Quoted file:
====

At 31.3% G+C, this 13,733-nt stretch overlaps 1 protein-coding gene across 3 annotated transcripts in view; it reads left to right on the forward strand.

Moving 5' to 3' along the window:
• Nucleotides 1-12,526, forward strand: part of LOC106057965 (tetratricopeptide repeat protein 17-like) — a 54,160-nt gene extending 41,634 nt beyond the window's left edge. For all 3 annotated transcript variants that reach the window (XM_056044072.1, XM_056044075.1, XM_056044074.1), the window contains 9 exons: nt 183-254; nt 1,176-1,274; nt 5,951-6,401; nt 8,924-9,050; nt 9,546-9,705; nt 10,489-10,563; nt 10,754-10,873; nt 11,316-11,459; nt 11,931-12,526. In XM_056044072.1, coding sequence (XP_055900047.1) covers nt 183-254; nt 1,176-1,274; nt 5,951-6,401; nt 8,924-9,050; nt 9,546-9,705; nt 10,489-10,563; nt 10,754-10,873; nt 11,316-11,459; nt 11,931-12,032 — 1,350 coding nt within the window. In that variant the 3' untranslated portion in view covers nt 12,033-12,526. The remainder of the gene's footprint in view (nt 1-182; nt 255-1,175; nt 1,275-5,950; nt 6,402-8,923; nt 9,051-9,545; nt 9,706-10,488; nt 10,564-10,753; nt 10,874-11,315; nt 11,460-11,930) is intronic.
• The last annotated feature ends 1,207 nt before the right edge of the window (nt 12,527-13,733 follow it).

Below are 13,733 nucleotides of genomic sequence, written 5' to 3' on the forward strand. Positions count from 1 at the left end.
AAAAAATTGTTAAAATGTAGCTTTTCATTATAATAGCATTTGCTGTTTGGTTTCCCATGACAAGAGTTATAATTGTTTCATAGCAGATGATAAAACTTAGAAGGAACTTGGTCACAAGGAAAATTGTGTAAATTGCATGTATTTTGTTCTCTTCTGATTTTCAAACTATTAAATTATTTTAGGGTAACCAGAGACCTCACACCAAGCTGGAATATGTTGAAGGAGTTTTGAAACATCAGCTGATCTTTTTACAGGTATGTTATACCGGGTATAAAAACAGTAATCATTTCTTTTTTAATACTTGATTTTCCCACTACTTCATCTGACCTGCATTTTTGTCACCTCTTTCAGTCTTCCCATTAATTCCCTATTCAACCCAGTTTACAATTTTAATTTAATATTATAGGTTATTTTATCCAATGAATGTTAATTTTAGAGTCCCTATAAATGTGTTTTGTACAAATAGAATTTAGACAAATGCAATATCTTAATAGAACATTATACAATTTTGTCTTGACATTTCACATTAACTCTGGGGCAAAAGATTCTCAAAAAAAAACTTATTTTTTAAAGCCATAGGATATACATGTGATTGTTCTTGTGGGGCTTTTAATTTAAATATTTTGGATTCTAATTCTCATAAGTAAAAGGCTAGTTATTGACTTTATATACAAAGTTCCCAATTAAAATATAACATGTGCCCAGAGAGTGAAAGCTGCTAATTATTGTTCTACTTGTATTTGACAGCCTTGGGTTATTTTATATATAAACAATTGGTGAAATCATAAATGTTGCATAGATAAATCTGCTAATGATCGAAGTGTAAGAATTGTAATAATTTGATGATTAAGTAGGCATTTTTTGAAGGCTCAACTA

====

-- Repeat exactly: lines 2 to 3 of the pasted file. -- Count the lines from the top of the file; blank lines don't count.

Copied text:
Moving 5' to 3' along the window:
• Nucleotides 1-12,526, forward strand: part of LOC106057965 (tetratricopeptide repeat protein 17-like) — a 54,160-nt gene extending 41,634 nt beyond the window's left edge. For all 3 annotated transcript variants that reach the window (XM_056044072.1, XM_056044075.1, XM_056044074.1), the window contains 9 exons: nt 183-254; nt 1,176-1,274; nt 5,951-6,401; nt 8,924-9,050; nt 9,546-9,705; nt 10,489-10,563; nt 10,754-10,873; nt 11,316-11,459; nt 11,931-12,526. In XM_056044072.1, coding sequence (XP_055900047.1) covers nt 183-254; nt 1,176-1,274; nt 5,951-6,401; nt 8,924-9,050; nt 9,546-9,705; nt 10,489-10,563; nt 10,754-10,873; nt 11,316-11,459; nt 11,931-12,032 — 1,350 coding nt within the window. In that variant the 3' untranslated portion in view covers nt 12,033-12,526. The remainder of the gene's footprint in view (nt 1-182; nt 255-1,175; nt 1,275-5,950; nt 6,402-8,923; nt 9,051-9,545; nt 9,706-10,488; nt 10,564-10,753; nt 10,874-11,315; nt 11,460-11,930) is intronic.